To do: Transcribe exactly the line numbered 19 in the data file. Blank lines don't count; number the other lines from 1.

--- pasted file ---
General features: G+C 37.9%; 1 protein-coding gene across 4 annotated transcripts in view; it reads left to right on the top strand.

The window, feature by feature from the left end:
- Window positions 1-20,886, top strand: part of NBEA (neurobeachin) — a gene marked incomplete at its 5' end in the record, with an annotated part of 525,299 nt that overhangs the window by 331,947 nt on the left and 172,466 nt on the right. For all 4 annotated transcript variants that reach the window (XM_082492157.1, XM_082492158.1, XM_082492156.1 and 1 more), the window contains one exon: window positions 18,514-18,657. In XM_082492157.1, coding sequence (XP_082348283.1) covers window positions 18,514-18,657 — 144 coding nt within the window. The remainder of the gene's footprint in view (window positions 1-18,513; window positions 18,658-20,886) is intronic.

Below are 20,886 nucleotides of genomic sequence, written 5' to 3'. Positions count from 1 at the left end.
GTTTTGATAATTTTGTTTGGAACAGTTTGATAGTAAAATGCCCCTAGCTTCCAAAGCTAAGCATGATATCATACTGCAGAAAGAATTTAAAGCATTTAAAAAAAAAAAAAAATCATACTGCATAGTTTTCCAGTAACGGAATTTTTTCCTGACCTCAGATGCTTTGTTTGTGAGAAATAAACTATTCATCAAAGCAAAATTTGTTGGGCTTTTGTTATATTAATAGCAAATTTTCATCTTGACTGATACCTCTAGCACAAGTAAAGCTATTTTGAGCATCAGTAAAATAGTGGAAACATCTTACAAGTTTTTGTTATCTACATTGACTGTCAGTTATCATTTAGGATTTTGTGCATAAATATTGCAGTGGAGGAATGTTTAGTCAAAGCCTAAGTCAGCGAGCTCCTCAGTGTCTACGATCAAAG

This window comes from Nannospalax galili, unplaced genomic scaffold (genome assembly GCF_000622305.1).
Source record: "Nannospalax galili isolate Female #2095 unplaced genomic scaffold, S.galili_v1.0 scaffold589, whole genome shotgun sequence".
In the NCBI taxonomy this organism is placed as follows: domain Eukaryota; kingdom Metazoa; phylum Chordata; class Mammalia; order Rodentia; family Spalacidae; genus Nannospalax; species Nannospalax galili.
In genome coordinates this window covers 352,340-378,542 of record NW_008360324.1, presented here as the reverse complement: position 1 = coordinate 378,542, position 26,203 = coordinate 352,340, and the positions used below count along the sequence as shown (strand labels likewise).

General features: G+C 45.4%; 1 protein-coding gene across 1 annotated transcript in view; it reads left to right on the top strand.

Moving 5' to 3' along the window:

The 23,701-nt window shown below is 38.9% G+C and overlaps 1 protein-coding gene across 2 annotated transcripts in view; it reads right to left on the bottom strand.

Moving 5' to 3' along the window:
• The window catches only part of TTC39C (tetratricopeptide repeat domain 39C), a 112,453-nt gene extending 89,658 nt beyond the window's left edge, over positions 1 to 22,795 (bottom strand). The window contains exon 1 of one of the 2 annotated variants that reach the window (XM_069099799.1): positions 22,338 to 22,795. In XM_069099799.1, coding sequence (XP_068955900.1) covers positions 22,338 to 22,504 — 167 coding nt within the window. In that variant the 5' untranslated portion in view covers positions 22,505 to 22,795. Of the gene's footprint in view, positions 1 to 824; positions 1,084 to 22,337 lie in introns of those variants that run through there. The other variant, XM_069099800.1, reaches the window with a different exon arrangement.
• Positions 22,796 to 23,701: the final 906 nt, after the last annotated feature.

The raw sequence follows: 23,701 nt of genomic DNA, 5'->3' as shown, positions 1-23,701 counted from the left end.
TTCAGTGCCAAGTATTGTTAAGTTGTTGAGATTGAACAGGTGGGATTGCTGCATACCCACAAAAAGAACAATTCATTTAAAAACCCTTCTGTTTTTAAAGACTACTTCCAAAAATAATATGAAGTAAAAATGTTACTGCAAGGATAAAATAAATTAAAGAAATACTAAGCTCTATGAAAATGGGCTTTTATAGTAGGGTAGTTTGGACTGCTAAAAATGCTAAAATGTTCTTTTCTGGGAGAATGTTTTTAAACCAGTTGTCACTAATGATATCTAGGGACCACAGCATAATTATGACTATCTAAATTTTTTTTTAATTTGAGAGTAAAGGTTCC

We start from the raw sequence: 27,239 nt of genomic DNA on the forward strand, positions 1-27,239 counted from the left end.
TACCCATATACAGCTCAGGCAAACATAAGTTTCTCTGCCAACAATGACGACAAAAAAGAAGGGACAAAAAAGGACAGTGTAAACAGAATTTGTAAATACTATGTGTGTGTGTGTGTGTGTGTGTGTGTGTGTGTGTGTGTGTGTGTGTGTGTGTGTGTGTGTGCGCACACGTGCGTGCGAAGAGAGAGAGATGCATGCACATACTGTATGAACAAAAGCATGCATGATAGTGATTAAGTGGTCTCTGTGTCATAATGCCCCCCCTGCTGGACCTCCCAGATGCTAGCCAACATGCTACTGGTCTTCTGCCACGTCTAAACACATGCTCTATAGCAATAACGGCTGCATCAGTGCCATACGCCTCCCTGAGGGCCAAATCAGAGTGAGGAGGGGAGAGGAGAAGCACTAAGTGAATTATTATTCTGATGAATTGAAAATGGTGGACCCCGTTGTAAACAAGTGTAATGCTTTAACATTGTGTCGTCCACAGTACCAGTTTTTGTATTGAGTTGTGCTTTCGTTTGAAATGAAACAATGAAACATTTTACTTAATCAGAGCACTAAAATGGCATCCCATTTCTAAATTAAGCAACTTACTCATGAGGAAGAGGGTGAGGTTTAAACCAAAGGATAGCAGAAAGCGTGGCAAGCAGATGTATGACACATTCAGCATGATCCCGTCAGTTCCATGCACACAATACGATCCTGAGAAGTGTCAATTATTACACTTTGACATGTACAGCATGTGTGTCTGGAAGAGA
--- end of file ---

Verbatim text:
TACCCATATACAGCTCAGGCAAACATAAGTTTCTCTGCCAACAATGACGACAAAAAAGAAGGGACAAAAAAGGACAGTGTAAACAGAATTTGTAAATACTATGTGTGTGTGTGTGTGTGTGTGTGTGTGTGTGTGTGTGTGTGTGTGTGTGTGTGTGTGTGTGCGCACACGTGCGTGCGAAGAGAGAGAGATGCATGCACATACTGTATGAACAAAAGCATGCATGATAGTGATTAAGTGGTCTCTGTGTCATAATGCCCCCCCTGCTGGACCTCCCAGATGCTAGCCAACATGCTACTGGTCTTCTGCCACGTCTAAACACATGCTCTATAGCAATAACGGCTGCATCAGTGCCATACGCCTCCCTGAGGGCCAAATCAGAGTGAGGAGGGGAGAGGAGAAGCACTAAGTGAATTATTATTCTGATGAATTGAAAATGGTGGACCCCGTTGTAAACAAGTGTAATGCTTTAACATTGTGTCGTCCACAGTACCAGTTTTTGTATTGAGTTGTGCTTTCGTTTGAAATGAAACAATGAAACATTTTACTTAATCAGAGCACTAAAATGGCATCCCATTTCTAAATTAAGCAACTTACTCATGAGGAAGAGGGTGAGGTTTAAACCAAAGGATAGCAGAAAGCGTGGCAAGCAGATGTATGACACATTCAGCATGATCCCGTCAGTTCCATGCACACAATACGATCCTGAGAAGTGTCAATTATTACACTTTGACATGTACAGCATGTGTGTCTGGAAGAGA